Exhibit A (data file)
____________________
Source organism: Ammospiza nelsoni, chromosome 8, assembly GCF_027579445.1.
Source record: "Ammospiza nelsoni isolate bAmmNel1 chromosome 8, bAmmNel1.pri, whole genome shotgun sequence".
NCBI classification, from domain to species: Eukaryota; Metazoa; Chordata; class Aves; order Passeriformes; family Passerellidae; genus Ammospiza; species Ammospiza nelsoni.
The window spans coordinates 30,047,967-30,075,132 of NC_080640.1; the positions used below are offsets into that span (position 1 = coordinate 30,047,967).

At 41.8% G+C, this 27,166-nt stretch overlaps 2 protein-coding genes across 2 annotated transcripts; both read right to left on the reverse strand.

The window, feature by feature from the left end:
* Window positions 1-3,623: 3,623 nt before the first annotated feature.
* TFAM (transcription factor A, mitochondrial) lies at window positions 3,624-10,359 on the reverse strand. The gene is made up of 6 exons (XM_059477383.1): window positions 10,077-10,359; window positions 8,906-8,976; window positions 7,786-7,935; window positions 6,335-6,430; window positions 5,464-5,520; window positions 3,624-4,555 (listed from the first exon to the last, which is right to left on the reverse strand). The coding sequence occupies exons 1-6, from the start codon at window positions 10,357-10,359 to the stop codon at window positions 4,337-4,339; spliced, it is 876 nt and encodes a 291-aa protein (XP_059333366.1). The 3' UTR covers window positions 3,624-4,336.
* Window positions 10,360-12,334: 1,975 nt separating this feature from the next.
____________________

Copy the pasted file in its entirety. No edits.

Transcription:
Source organism: Ammospiza nelsoni, chromosome 8, assembly GCF_027579445.1.
Source record: "Ammospiza nelsoni isolate bAmmNel1 chromosome 8, bAmmNel1.pri, whole genome shotgun sequence".
NCBI classification, from domain to species: Eukaryota; Metazoa; Chordata; class Aves; order Passeriformes; family Passerellidae; genus Ammospiza; species Ammospiza nelsoni.
The window spans coordinates 30,047,967-30,075,132 of NC_080640.1; the positions used below are offsets into that span (position 1 = coordinate 30,047,967).

At 41.8% G+C, this 27,166-nt stretch overlaps 2 protein-coding genes across 2 annotated transcripts; both read right to left on the reverse strand.

The window, feature by feature from the left end:
* Window positions 1-3,623: 3,623 nt before the first annotated feature.
* TFAM (transcription factor A, mitochondrial) lies at window positions 3,624-10,359 on the reverse strand. The gene is made up of 6 exons (XM_059477383.1): window positions 10,077-10,359; window positions 8,906-8,976; window positions 7,786-7,935; window positions 6,335-6,430; window positions 5,464-5,520; window positions 3,624-4,555 (listed from the first exon to the last, which is right to left on the reverse strand). The coding sequence occupies exons 1-6, from the start codon at window positions 10,357-10,359 to the stop codon at window positions 4,337-4,339; spliced, it is 876 nt and encodes a 291-aa protein (XP_059333366.1). The 3' UTR covers window positions 3,624-4,336.
* Window positions 10,360-12,334: 1,975 nt separating this feature from the next.